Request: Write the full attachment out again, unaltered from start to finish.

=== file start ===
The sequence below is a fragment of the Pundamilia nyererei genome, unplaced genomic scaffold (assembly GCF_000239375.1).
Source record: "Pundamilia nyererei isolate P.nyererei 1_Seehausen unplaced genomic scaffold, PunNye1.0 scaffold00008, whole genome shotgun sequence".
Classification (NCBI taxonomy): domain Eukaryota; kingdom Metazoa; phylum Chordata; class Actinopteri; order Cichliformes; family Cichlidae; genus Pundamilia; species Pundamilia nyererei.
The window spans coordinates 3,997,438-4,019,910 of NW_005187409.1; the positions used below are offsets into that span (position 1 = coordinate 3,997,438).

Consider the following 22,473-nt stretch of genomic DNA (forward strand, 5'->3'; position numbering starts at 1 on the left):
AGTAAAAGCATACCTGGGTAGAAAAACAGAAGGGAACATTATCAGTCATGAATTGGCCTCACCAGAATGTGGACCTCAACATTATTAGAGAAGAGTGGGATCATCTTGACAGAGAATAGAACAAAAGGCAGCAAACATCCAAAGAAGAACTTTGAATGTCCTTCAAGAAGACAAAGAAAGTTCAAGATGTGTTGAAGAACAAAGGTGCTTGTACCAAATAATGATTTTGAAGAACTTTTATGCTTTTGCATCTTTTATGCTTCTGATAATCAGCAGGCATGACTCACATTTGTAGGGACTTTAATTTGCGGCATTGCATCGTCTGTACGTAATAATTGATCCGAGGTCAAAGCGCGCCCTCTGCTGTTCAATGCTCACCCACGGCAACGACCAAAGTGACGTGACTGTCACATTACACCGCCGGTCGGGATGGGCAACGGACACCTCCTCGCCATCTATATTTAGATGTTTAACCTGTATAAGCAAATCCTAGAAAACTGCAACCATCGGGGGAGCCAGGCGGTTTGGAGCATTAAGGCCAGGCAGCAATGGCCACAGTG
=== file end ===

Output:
The sequence below is a fragment of the Pundamilia nyererei genome, unplaced genomic scaffold (assembly GCF_000239375.1).
Source record: "Pundamilia nyererei isolate P.nyererei 1_Seehausen unplaced genomic scaffold, PunNye1.0 scaffold00008, whole genome shotgun sequence".
Classification (NCBI taxonomy): domain Eukaryota; kingdom Metazoa; phylum Chordata; class Actinopteri; order Cichliformes; family Cichlidae; genus Pundamilia; species Pundamilia nyererei.
The window spans coordinates 3,997,438-4,019,910 of NW_005187409.1; the positions used below are offsets into that span (position 1 = coordinate 3,997,438).

Consider the following 22,473-nt stretch of genomic DNA (forward strand, 5'->3'; position numbering starts at 1 on the left):
AGTAAAAGCATACCTGGGTAGAAAAACAGAAGGGAACATTATCAGTCATGAATTGGCCTCACCAGAATGTGGACCTCAACATTATTAGAGAAGAGTGGGATCATCTTGACAGAGAATAGAACAAAAGGCAGCAAACATCCAAAGAAGAACTTTGAATGTCCTTCAAGAAGACAAAGAAAGTTCAAGATGTGTTGAAGAACAAAGGTGCTTGTACCAAATAATGATTTTGAAGAACTTTTATGCTTTTGCATCTTTTATGCTTCTGATAATCAGCAGGCATGACTCACATTTGTAGGGACTTTAATTTGCGGCATTGCATCGTCTGTACGTAATAATTGATCCGAGGTCAAAGCGCGCCCTCTGCTGTTCAATGCTCACCCACGGCAACGACCAAAGTGACGTGACTGTCACATTACACCGCCGGTCGGGATGGGCAACGGACACCTCCTCGCCATCTATATTTAGATGTTTAACCTGTATAAGCAAATCCTAGAAAACTGCAACCATCGGGGGAGCCAGGCGGTTTGGAGCATTAAGGCCAGGCAGCAATGGCCACAGTG